It’s also a chilling, effectively written novel. Its protagonists are an unlikeable group, for the most part: a self-centred celebrity wannabe, a short-tempered anarchist, a naïve artist who’s sold out, and a ruthless security programmer on the corporate fast track. They might not generate much early sympathy with the reader, and the slow burn of plot development can make the novel difficult to get into. The depth and pace of the society Lauren Beukes’ characters inhabit, however, and the sheer intricacy of the world she has built, are enough to pull you in. This is a place where corporate advertising departments put their brand – quite literally – on up-and-coming athletes, musicians and artists; where the fluffy, cartoon aesthetics of online gaming for the pre-teens does nothing to disguise the violence of the behaviour they propagate; where advertising hoardings squat unassailable in a sea of viciously intelligent barbed-wire; and the publicity-starved broadcast every moment of their lives on the internet in a hope of getting that one big break. In this teeming, dynamic city - so like the world we know, but yet so alien – subtle, back-seat character building lets those characters slide quietly under your skin. You might not like them, but by the time the novel builds to its climax you’ll certainly care what happens to them.
And 'Moxyland' isn’t a novel which lets its characters off light. Actions have repercussions, good guys don’t always win, and there are no easy answers. This uncertainty builds real tension as the novel progresses towards its climax, as the various strands of reality weave around each other and the relentless minimalism of Beukes’ style evokes an oppressive atmosphere to match that hanging over the city – a tension leading to an utterly terrifying scene in which the police deploy biological weapons as a crowd-control measure.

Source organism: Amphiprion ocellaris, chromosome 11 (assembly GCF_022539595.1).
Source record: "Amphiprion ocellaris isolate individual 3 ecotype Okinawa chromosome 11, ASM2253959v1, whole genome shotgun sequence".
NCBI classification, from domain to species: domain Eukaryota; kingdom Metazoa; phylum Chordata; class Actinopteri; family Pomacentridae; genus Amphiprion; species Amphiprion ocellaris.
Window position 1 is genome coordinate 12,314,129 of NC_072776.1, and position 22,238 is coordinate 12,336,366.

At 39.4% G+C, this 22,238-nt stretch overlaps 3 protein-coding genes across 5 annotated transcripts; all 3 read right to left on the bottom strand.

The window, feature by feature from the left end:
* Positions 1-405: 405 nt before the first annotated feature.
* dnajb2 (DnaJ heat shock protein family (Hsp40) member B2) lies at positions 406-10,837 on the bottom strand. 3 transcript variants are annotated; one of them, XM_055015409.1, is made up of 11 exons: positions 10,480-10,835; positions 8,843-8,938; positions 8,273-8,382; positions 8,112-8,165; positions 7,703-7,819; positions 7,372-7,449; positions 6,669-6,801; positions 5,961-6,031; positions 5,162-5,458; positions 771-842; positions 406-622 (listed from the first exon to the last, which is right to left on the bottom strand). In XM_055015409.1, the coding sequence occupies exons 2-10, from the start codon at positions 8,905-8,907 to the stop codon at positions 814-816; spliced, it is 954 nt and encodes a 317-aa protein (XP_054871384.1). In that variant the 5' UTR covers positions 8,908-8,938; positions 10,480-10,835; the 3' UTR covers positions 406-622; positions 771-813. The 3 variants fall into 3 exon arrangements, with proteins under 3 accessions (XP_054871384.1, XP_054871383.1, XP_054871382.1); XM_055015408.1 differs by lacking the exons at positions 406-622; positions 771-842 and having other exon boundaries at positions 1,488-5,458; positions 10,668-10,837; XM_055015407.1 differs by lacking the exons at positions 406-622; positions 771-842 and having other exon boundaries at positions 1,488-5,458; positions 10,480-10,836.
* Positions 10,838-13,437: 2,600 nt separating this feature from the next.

Worse than the moment when electric-shock devices built into the protesters’ phones are activated, worse than seeing the faceless riot police turn as one and march away, is the sugar-sweet recorded announcement as bio-agents fill the air, listing the progression of symptoms with merciless compassion and ending with the following:
‘South African Police Services strongly advises citizens exposed to the M7N1 Marburg variation for their protection to report to an immunity centre immediately. Should you be too weak to report to an immunity centre, please call the South African Police Services and we will dispatch a mobile service to collect you. Again, this service is free, provided in the interests of public health and safety. The South African Police Services are dedicated to serve. How can we help you?’ (p.219)
The disbelief of the protesters – and those simply caught in the wrong place and time – is something shared by the reader. Surely no government, no matter how divorced from its citizens, could travel so far down that path? But humanity has willingly placed the tools of fascism in the hands of those with the motive and the will to use them, men and women who care only for power - as one says, ‘any action is justified in a state under terrorist threat.’ (p.293). It doesn’t take much effort to recognise the parallels with recent history, or even with current affairs – the uncomfortable question Moxyland raises is whether it’s truly terrorist to oppose a system which no longer recognises the rights of its individual citizens. There is a line between terrorist and freedom fighter, that much is clear – but when does it get drawn, and who gets to do the drawing?
This review was originally written for SFcrowsnest.com